3) Market share: GOG is currently at a decent position (we did get numbers but we can't disclose them). They are not irrelevant but they also need to grow for more publishers to be invested in bringing DRM-free titles day 1 on GOG and assure updates the same time Steam is updated.
4) Galaxy installers: Our understanding is that there was no malice behind the announcement, though naïveté was probably involved; they had a lot of support request from users complaining that their games didn't update, and that they didn't have access to multiplayer, achievements or cloud saves. These were from users that downloaded the games but didn't understand that they also had to install Galaxy to benefit from those extra features (despite all the banners and other "try Galaxy" buttons), so they wanted streamline the experience for those users. They underestimated the strong reaction from other more advanced users from the forum, and it resulted in the shitstorm we are all aware of. Classic installers will stay and an option to set default installers is coming (but we don't know when). And despite how the forum may feel about the Galaxy installers, according to GOG it did lessen the support load.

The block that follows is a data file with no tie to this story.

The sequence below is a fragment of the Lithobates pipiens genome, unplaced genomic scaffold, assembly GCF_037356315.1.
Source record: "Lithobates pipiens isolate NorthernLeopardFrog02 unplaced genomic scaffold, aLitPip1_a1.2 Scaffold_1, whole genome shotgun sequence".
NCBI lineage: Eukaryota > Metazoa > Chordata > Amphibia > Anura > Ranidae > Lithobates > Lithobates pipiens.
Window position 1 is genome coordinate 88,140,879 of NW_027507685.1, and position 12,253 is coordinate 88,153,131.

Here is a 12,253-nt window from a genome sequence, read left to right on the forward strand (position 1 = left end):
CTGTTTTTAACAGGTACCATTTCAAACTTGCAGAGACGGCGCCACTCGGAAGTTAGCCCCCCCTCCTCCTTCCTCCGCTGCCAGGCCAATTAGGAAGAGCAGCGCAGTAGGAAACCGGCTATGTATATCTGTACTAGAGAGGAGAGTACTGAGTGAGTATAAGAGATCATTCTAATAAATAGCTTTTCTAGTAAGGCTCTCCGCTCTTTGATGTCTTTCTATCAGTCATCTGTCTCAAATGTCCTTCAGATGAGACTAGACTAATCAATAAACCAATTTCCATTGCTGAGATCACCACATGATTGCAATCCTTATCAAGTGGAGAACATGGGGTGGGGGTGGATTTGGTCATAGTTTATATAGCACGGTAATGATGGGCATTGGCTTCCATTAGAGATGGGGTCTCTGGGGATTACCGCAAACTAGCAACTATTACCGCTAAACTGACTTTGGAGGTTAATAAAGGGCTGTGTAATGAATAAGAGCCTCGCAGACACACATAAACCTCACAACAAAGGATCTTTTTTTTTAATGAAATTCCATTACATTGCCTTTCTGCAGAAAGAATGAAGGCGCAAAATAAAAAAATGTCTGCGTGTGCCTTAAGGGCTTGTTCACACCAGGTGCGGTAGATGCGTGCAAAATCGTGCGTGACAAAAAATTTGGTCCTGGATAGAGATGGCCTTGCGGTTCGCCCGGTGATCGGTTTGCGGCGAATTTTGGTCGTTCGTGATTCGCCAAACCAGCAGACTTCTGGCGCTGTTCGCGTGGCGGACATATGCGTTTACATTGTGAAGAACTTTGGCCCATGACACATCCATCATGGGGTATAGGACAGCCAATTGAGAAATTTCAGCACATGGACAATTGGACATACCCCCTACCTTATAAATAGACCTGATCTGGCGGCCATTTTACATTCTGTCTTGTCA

5) Regional restrictions: GOG is aware that the situation is not ideal, but there isn’t anything they can do about it right now. They are looking into ways of changing this, but that is a lengthy process.
6) Regional pricing: Situation is complicated. The pricing model does depend on a lot of factors so it’s not so easy to enforce a specific price point. For classic games GOG still tries to prevent higher price points than the base price.
7) Forum: GOG knows the current forum software sucks, and they are looking at other options. Suggestions and opinions on required features were given. They know about the importance and are investigating the ideas we shared with them, but replacing the whole forum is not an easy task and will take some time so don't expect anything soon, however other improvements to the site might come in the meantime.